For many years I was a miserably unhappy man, owing...

For many years I was a miserably unhappy man, owing in great measure to my failure to find in the various denominations that religious comfort for which my soul craved. Like the dove which Noah released from the ark, I could find no sure foundation for the sole of my foot, and being absolutely without hope in the present, and seeing nothing but despair in the future, I sought the agency of liquor as a quick and certain means, as I then believed, of ending my misery in death.

Living such a shocking existence, no one could possibly have needed Christian Science more than I ; but notwithstanding this fact, like the Jew "wailing in the wailing place," I fought against it for nine long years. During all this period one of my daughters was a member of the Christian Science church here. Although Christian Science was presented to me quite frequently, and while I was, like Job, continually crying, "Oh that I knew where I might find him!" it was the last thing on earth I deemed essential to stem the tide of my troubles.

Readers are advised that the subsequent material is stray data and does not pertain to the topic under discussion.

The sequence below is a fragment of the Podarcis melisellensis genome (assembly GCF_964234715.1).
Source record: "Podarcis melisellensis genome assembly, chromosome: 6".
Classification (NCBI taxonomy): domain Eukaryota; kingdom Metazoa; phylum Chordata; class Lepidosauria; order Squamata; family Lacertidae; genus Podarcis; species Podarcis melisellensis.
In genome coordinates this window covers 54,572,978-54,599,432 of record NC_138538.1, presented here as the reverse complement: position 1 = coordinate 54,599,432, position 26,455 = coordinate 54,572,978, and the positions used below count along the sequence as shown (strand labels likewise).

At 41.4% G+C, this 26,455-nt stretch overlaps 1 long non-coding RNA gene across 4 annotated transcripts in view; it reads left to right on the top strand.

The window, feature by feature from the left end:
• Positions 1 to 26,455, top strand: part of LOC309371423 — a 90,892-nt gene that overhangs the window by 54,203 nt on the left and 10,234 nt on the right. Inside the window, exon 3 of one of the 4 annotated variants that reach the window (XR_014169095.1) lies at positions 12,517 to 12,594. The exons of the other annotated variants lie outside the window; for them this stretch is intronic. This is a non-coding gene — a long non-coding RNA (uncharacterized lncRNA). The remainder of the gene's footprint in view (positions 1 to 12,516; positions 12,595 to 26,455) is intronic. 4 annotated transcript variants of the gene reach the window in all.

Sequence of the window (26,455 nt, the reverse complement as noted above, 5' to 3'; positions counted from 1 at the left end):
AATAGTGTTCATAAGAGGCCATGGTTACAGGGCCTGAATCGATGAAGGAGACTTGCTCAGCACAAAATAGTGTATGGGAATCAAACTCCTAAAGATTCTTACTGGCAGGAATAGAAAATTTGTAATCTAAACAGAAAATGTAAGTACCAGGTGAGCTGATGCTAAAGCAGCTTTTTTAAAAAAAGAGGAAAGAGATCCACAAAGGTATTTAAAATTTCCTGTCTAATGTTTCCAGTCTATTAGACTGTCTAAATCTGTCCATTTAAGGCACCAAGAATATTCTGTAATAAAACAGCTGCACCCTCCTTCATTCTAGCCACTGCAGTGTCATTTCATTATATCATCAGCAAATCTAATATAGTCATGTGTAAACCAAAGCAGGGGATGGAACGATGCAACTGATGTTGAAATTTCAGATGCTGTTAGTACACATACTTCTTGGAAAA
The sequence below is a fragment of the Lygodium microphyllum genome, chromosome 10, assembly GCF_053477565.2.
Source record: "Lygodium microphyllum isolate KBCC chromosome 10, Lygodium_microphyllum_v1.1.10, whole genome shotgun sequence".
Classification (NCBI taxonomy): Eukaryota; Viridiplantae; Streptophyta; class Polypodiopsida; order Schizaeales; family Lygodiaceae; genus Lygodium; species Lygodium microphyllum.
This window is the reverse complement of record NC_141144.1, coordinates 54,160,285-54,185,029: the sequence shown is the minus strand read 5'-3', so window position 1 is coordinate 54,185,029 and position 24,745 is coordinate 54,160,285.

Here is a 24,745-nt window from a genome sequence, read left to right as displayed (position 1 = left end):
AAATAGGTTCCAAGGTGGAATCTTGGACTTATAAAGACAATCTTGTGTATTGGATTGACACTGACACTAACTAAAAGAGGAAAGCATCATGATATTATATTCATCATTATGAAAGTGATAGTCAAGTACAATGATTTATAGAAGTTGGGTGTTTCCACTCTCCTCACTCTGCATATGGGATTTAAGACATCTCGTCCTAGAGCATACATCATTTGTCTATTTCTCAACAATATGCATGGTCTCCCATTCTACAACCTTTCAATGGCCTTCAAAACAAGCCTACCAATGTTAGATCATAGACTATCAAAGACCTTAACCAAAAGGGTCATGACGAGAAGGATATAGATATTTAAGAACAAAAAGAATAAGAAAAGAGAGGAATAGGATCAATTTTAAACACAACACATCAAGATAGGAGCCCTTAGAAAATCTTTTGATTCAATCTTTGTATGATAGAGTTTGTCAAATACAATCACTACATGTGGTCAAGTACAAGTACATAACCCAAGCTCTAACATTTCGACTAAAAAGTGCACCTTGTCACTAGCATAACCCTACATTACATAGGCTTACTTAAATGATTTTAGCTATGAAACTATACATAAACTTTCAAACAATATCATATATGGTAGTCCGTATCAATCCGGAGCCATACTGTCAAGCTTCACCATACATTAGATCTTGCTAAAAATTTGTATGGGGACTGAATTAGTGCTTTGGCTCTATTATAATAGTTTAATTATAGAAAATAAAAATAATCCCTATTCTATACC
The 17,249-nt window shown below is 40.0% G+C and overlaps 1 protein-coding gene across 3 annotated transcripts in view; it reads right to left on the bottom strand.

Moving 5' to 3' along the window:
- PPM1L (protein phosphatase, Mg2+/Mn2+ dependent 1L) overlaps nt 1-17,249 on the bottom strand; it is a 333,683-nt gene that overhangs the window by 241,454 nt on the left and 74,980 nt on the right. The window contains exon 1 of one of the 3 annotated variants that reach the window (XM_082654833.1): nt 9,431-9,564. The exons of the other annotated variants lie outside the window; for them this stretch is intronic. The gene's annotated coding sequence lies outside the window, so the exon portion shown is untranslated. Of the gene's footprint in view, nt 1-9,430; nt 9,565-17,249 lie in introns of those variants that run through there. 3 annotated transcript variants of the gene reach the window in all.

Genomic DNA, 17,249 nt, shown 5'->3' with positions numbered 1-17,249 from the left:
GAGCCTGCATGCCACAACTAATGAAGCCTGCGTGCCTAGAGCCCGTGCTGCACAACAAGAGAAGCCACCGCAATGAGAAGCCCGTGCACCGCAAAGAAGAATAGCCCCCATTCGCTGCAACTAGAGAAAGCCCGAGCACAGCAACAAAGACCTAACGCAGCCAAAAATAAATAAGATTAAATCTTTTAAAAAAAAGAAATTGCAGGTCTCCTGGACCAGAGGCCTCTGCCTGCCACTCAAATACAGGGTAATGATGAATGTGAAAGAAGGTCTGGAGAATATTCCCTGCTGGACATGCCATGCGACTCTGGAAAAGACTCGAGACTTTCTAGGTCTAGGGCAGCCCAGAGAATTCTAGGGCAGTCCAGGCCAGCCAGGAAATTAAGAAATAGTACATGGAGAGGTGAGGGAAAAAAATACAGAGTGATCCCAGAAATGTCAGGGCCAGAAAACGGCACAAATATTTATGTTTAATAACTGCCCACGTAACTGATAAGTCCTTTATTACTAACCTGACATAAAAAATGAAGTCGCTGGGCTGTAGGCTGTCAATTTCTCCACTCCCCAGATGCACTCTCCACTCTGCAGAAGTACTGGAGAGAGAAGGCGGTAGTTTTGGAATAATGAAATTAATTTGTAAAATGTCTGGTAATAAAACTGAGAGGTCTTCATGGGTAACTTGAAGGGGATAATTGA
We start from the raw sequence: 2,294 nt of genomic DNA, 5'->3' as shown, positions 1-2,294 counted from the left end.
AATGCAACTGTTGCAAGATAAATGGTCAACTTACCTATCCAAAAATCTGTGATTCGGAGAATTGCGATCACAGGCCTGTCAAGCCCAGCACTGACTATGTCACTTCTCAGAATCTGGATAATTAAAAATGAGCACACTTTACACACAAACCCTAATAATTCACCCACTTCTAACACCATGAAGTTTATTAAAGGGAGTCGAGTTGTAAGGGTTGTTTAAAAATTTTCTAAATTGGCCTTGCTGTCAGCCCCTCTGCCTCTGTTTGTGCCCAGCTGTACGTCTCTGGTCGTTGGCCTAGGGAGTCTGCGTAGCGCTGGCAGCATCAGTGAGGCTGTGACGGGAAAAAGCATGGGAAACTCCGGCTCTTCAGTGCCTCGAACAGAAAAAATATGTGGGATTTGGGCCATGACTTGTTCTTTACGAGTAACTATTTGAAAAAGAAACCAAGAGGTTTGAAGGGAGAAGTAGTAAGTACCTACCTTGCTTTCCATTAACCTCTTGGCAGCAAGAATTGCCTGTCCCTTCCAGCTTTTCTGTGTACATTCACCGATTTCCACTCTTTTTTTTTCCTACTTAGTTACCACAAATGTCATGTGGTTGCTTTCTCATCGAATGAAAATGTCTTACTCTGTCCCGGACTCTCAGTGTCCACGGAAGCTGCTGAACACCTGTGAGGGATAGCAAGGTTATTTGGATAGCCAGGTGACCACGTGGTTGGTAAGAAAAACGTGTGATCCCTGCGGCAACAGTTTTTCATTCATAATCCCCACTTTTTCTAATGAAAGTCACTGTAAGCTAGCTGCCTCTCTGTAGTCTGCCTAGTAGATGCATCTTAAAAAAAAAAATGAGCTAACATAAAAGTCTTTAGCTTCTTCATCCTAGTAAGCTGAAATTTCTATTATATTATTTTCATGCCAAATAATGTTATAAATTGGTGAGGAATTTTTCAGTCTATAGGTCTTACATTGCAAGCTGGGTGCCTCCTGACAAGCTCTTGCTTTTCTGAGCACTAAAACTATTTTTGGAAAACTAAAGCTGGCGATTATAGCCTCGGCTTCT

On the afternoon of Sunday, March 6, 1910, I left a lovely home for the last time, as I verily believed; but even in this terrible condition of mind the everlasting arms were still beneath me, and they gently drew me back again in the evening of that most momentous day. Next morning brought the dawn of the "red-letter day" of my most turbulent life. It was the end and the beginning; the shadow of death was changed into the morning of light. Starting out as usual to go to my office, I got as far as the hall door, where for a moment I hesitated, again sought my room, and to the members of my family who had assembled there I said: "It is all over. I am ready for Christian Science or anything else. I'm through."

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May 22, 1915

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